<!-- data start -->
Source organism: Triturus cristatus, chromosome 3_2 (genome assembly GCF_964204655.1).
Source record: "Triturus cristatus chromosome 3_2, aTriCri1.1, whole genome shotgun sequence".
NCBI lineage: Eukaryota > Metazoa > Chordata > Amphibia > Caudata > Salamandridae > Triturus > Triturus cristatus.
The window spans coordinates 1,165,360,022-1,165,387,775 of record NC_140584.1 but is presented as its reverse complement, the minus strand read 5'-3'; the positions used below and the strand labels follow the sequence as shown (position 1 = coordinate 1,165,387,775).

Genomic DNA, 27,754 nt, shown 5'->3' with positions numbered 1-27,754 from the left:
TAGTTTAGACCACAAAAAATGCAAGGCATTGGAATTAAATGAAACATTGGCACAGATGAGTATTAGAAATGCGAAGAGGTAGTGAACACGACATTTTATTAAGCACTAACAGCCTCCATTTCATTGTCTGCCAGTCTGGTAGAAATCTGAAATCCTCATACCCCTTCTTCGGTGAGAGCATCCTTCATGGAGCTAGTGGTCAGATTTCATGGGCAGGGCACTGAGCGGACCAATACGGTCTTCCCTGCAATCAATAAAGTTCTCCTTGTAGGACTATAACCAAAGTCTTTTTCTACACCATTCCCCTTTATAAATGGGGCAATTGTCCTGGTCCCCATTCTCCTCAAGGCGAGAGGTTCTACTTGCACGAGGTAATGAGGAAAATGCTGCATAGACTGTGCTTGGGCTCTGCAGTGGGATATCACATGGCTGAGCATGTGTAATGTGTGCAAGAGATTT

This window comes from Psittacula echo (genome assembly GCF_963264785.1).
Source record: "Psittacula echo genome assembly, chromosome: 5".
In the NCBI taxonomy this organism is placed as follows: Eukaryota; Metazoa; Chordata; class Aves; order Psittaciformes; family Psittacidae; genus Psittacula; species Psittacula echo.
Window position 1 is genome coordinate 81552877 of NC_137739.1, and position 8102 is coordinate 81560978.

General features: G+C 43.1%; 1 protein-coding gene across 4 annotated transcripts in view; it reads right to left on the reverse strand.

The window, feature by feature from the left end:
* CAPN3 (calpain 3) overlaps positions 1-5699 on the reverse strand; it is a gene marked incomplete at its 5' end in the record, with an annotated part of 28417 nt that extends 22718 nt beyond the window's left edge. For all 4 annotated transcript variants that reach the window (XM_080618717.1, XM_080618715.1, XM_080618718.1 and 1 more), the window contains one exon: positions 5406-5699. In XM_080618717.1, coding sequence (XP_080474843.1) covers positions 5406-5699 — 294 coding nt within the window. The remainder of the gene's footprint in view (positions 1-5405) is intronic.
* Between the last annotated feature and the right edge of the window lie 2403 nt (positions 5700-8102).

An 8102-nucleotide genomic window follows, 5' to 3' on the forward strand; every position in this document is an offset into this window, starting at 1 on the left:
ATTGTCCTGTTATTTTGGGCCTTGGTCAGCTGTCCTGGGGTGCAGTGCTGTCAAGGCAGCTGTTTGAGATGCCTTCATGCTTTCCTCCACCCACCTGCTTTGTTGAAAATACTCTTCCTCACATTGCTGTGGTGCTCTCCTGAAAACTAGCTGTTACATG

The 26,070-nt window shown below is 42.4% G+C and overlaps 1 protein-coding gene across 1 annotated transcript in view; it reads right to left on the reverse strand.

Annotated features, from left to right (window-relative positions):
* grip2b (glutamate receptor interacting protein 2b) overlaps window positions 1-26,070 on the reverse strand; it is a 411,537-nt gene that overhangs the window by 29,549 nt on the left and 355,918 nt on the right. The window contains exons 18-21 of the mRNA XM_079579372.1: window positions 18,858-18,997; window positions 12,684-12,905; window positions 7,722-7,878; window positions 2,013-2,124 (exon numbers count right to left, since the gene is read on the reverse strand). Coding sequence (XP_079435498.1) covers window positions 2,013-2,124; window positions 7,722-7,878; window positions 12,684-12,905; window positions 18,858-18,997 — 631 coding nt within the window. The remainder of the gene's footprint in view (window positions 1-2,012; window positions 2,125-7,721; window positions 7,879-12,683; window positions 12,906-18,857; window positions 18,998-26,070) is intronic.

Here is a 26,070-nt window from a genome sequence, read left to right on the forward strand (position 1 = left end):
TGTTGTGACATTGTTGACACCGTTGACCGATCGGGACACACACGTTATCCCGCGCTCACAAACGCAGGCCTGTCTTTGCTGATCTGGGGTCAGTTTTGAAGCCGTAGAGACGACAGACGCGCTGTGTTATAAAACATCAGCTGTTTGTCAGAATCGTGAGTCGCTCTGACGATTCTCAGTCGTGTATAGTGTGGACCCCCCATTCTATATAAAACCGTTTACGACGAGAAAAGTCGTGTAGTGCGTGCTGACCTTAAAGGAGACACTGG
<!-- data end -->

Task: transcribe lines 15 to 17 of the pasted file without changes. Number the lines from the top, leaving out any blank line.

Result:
An 8102-nucleotide genomic window follows, 5' to 3' on the forward strand; every position in this document is an offset into this window, starting at 1 on the left:
ATTGTCCTGTTATTTTGGGCCTTGGTCAGCTGTCCTGGGGTGCAGTGCTGTCAAGGCAGCTGTTTGAGATGCCTTCATGCTTTCCTCCACCCACCTGCTTTGTTGAAAATACTCTTCCTCACATTGCTGTGGTGCTCTCCTGAAAACTAGCTGTTACATG

The 26,070-nt window shown below is 42.4% G+C and overlaps 1 protein-coding gene across 1 annotated transcript in view; it reads right to left on the reverse strand.